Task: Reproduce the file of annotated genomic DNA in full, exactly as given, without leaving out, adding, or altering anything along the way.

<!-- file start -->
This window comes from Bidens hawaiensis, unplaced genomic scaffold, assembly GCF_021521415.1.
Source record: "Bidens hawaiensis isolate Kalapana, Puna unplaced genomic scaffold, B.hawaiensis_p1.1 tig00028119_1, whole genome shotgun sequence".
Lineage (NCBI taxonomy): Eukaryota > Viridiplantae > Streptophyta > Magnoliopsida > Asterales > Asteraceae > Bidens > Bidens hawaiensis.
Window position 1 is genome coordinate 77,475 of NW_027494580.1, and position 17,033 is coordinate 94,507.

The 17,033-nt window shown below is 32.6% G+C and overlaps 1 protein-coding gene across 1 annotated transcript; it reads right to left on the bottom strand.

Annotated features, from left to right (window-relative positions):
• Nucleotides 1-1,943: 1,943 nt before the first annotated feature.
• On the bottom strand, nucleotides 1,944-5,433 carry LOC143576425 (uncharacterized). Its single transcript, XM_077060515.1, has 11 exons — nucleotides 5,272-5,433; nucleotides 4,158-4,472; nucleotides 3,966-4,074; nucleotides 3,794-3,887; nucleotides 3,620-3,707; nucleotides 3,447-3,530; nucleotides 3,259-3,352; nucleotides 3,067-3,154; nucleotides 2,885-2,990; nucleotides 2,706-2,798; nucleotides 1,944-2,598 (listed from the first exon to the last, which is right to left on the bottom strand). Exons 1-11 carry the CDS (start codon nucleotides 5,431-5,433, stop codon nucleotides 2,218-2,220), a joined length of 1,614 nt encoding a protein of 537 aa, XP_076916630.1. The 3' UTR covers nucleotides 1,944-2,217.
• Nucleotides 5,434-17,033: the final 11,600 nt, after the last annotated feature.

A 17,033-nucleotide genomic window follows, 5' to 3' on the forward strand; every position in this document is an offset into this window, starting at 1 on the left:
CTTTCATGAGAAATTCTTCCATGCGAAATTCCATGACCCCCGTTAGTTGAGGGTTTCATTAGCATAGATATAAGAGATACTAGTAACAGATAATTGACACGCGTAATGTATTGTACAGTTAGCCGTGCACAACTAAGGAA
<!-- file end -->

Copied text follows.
This window comes from Bidens hawaiensis, unplaced genomic scaffold, assembly GCF_021521415.1.
Source record: "Bidens hawaiensis isolate Kalapana, Puna unplaced genomic scaffold, B.hawaiensis_p1.1 tig00028119_1, whole genome shotgun sequence".
Lineage (NCBI taxonomy): Eukaryota > Viridiplantae > Streptophyta > Magnoliopsida > Asterales > Asteraceae > Bidens > Bidens hawaiensis.
Window position 1 is genome coordinate 77,475 of NW_027494580.1, and position 17,033 is coordinate 94,507.

The 17,033-nt window shown below is 32.6% G+C and overlaps 1 protein-coding gene across 1 annotated transcript; it reads right to left on the bottom strand.

Annotated features, from left to right (window-relative positions):
• Nucleotides 1-1,943: 1,943 nt before the first annotated feature.
• On the bottom strand, nucleotides 1,944-5,433 carry LOC143576425 (uncharacterized). Its single transcript, XM_077060515.1, has 11 exons — nucleotides 5,272-5,433; nucleotides 4,158-4,472; nucleotides 3,966-4,074; nucleotides 3,794-3,887; nucleotides 3,620-3,707; nucleotides 3,447-3,530; nucleotides 3,259-3,352; nucleotides 3,067-3,154; nucleotides 2,885-2,990; nucleotides 2,706-2,798; nucleotides 1,944-2,598 (listed from the first exon to the last, which is right to left on the bottom strand). Exons 1-11 carry the CDS (start codon nucleotides 5,431-5,433, stop codon nucleotides 2,218-2,220), a joined length of 1,614 nt encoding a protein of 537 aa, XP_076916630.1. The 3' UTR covers nucleotides 1,944-2,217.
• Nucleotides 5,434-17,033: the final 11,600 nt, after the last annotated feature.

A 17,033-nucleotide genomic window follows, 5' to 3' on the forward strand; every position in this document is an offset into this window, starting at 1 on the left:
CTTTCATGAGAAATTCTTCCATGCGAAATTCCATGACCCCCGTTAGTTGAGGGTTTCATTAGCATAGATATAAGAGATACTAGTAACAGATAATTGACACGCGTAATGTATTGTACAGTTAGCCGTGCACAACTAAGGAA